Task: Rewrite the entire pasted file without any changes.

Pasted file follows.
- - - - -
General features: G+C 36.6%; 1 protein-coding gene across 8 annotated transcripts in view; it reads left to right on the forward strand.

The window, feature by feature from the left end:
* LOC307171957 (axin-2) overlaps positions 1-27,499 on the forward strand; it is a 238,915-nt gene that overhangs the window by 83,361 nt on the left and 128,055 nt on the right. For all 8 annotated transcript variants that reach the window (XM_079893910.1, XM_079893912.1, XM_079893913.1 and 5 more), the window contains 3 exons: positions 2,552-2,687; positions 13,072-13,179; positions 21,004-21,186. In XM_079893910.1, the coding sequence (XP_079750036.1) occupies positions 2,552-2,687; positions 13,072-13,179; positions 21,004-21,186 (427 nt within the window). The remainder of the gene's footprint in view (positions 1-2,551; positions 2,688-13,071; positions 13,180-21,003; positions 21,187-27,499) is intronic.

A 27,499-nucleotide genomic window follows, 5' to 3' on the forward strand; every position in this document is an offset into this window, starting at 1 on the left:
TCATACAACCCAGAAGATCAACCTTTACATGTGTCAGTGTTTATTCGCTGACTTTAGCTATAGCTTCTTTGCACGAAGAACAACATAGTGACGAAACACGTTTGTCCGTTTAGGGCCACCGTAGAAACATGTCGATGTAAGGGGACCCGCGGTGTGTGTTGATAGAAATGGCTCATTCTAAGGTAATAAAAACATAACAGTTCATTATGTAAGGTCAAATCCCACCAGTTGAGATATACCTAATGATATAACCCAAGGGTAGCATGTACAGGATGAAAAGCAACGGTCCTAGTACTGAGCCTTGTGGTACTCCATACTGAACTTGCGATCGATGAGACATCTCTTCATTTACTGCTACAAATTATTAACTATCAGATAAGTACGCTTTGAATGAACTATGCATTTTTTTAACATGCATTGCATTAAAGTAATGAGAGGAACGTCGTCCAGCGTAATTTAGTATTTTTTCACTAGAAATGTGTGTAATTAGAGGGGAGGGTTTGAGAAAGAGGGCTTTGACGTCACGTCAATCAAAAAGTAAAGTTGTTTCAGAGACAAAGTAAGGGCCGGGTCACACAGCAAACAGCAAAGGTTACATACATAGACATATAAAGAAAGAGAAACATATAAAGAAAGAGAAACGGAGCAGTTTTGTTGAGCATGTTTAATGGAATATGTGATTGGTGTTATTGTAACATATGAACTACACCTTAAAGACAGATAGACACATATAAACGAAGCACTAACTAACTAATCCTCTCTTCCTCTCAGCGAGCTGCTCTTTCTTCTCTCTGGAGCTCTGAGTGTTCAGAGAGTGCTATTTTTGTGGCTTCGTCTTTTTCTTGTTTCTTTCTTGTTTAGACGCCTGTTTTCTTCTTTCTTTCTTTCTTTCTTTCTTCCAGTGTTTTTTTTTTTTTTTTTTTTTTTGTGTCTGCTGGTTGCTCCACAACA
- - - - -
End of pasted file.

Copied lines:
General features: G+C 36.6%; 1 protein-coding gene across 8 annotated transcripts in view; it reads left to right on the forward strand.

The window, feature by feature from the left end:
* LOC307171957 (axin-2) overlaps positions 1-27,499 on the forward strand; it is a 238,915-nt gene that overhangs the window by 83,361 nt on the left and 128,055 nt on the right. For all 8 annotated transcript variants that reach the window (XM_079893910.1, XM_079893912.1, XM_079893913.1 and 5 more), the window contains 3 exons: positions 2,552-2,687; positions 13,072-13,179; positions 21,004-21,186. In XM_079893910.1, the coding sequence (XP_079750036.1) occupies positions 2,552-2,687; positions 13,072-13,179; positions 21,004-21,186 (427 nt within the window). The remainder of the gene's footprint in view (positions 1-2,551; positions 2,688-13,071; positions 13,180-21,003; positions 21,187-27,499) is intronic.

A 27,499-nucleotide genomic window follows, 5' to 3' on the forward strand; every position in this document is an offset into this window, starting at 1 on the left:
TCATACAACCCAGAAGATCAACCTTTACATGTGTCAGTGTTTATTCGCTGACTTTAGCTATAGCTTCTTTGCACGAAGAACAACATAGTGACGAAACACGTTTGTCCGTTTAGGGCCACCGTAGAAACATGTCGATGTAAGGGGACCCGCGGTGTGTGTTGATAGAAATGGCTCATTCTAAGGTAATAAAAACATAACAGTTCATTATGTAAGGTCAAATCCCACCAGTTGAGATATACCTAATGATATAACCCAAGGGTAGCATGTACAGGATGAAAAGCAACGGTCCTAGTACTGAGCCTTGTGGTACTCCATACTGAACTTGCGATCGATGAGACATCTCTTCATTTACTGCTACAAATTATTAACTATCAGATAAGTACGCTTTGAATGAACTATGCATTTTTTTAACATGCATTGCATTAAAGTAATGAGAGGAACGTCGTCCAGCGTAATTTAGTATTTTTTCACTAGAAATGTGTGTAATTAGAGGGGAGGGTTTGAGAAAGAGGGCTTTGACGTCACGTCAATCAAAAAGTAAAGTTGTTTCAGAGACAAAGTAAGGGCCGGGTCACACAGCAAACAGCAAAGGTTACATACATAGACATATAAAGAAAGAGAAACATATAAAGAAAGAGAAACGGAGCAGTTTTGTTGAGCATGTTTAATGGAATATGTGATTGGTGTTATTGTAACATATGAACTACACCTTAAAGACAGATAGACACATATAAACGAAGCACTAACTAACTAATCCTCTCTTCCTCTCAGCGAGCTGCTCTTTCTTCTCTCTGGAGCTCTGAGTGTTCAGAGAGTGCTATTTTTGTGGCTTCGTCTTTTTCTTGTTTCTTTCTTGTTTAGACGCCTGTTTTCTTCTTTCTTTCTTTCTTTCTTTCTTCCAGTGTTTTTTTTTTTTTTTTTTTTTTTGTGTCTGCTGGTTGCTCCACAACA